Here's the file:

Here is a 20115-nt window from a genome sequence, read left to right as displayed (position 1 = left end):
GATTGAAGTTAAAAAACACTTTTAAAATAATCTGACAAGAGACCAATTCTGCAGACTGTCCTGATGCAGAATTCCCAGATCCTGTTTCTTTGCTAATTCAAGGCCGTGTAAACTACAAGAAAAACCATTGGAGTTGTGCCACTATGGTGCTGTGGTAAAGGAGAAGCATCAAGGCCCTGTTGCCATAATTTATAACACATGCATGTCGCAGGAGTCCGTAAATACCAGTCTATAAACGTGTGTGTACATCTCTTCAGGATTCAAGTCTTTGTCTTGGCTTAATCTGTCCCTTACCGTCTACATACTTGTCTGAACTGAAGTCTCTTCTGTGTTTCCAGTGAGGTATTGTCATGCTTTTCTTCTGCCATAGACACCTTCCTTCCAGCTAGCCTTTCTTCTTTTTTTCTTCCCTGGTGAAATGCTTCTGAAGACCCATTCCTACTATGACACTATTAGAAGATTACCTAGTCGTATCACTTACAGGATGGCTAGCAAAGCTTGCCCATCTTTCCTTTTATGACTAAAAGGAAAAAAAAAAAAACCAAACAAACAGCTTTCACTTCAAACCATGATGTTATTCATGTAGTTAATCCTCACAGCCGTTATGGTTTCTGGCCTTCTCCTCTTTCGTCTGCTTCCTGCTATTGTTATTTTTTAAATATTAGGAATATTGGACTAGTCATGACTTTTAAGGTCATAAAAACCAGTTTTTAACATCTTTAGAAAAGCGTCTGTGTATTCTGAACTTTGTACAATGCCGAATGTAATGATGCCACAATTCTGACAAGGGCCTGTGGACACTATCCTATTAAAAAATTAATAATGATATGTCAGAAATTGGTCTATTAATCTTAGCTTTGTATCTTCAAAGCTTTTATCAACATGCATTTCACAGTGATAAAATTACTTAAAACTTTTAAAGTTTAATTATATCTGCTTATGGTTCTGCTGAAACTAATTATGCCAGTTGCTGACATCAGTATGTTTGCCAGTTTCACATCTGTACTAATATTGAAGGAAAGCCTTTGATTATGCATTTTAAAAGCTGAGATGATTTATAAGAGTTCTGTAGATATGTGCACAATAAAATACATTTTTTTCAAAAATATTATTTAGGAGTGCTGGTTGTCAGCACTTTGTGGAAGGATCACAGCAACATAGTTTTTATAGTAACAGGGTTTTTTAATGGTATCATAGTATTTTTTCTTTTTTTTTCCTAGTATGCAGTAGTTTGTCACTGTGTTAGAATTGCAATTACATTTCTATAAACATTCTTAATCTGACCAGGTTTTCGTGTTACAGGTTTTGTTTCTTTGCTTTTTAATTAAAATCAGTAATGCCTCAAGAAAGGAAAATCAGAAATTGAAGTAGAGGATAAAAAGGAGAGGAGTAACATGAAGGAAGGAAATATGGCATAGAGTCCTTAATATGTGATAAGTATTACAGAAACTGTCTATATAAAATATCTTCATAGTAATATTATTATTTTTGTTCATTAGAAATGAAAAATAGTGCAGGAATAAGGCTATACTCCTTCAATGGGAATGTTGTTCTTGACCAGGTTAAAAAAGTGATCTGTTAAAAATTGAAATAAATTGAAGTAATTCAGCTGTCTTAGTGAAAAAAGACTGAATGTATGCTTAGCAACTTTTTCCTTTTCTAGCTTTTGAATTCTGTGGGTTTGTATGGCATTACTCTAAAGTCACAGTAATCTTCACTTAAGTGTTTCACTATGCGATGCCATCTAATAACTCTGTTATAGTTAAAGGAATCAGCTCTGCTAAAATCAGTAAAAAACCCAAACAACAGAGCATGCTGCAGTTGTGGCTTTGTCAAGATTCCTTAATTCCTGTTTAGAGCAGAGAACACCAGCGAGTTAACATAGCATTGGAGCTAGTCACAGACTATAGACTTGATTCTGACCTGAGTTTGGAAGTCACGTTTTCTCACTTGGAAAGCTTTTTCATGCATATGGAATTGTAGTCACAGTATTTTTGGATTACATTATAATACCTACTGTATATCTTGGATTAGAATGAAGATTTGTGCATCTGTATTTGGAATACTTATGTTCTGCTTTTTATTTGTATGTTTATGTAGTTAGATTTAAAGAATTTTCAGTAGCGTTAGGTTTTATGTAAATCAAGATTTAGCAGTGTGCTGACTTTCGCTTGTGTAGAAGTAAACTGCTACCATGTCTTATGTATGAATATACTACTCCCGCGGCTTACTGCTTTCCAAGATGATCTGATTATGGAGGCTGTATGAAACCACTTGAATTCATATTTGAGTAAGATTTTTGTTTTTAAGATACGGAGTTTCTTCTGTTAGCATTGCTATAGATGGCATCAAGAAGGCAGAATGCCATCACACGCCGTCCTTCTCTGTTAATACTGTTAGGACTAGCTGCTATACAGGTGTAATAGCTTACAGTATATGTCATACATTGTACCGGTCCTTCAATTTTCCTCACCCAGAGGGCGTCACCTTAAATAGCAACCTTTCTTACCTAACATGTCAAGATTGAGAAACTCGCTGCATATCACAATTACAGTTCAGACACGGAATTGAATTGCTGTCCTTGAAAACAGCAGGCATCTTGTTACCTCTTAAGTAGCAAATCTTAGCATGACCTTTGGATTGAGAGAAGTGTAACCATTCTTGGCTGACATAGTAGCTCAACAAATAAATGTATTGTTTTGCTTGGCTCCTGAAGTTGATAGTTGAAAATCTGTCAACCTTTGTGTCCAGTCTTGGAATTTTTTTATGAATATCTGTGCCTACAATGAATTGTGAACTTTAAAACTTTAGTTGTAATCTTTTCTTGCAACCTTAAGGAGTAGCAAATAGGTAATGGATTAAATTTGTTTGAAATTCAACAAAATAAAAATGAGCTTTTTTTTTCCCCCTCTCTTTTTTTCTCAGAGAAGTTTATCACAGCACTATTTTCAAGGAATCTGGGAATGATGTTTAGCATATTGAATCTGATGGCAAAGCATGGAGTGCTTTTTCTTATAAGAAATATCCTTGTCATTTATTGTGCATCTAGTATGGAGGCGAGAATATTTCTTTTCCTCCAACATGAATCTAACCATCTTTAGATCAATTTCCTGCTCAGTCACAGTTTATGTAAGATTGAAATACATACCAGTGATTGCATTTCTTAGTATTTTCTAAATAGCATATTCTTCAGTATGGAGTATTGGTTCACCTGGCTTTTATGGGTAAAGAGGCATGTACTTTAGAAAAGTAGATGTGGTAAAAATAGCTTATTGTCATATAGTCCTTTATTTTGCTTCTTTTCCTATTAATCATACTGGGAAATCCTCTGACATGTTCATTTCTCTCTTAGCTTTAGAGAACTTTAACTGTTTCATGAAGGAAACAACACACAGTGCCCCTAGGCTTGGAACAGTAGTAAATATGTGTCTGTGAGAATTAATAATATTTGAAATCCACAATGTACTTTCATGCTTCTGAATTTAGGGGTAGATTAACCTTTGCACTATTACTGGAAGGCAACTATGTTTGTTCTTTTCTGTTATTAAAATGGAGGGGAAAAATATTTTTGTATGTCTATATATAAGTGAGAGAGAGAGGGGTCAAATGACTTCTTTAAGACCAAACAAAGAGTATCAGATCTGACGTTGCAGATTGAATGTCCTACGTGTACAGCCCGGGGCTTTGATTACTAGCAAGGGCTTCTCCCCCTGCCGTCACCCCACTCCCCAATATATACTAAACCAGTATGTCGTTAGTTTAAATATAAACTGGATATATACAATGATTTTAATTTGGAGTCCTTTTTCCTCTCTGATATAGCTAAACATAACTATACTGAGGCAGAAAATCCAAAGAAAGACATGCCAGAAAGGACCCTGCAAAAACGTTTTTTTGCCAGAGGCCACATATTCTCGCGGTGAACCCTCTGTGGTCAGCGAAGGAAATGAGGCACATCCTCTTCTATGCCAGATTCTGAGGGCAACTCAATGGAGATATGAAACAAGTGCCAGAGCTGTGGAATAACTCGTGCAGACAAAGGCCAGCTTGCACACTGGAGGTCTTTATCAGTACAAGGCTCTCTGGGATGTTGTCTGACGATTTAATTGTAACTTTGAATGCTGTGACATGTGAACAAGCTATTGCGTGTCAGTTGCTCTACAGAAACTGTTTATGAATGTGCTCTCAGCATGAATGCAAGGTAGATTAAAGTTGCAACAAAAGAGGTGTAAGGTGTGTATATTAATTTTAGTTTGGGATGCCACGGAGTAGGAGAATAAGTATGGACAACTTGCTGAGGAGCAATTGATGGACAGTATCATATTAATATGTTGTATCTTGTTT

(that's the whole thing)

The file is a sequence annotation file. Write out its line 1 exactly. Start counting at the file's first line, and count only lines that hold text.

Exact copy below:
Here is a 20115-nt window from a genome sequence, read left to right as displayed (position 1 = left end):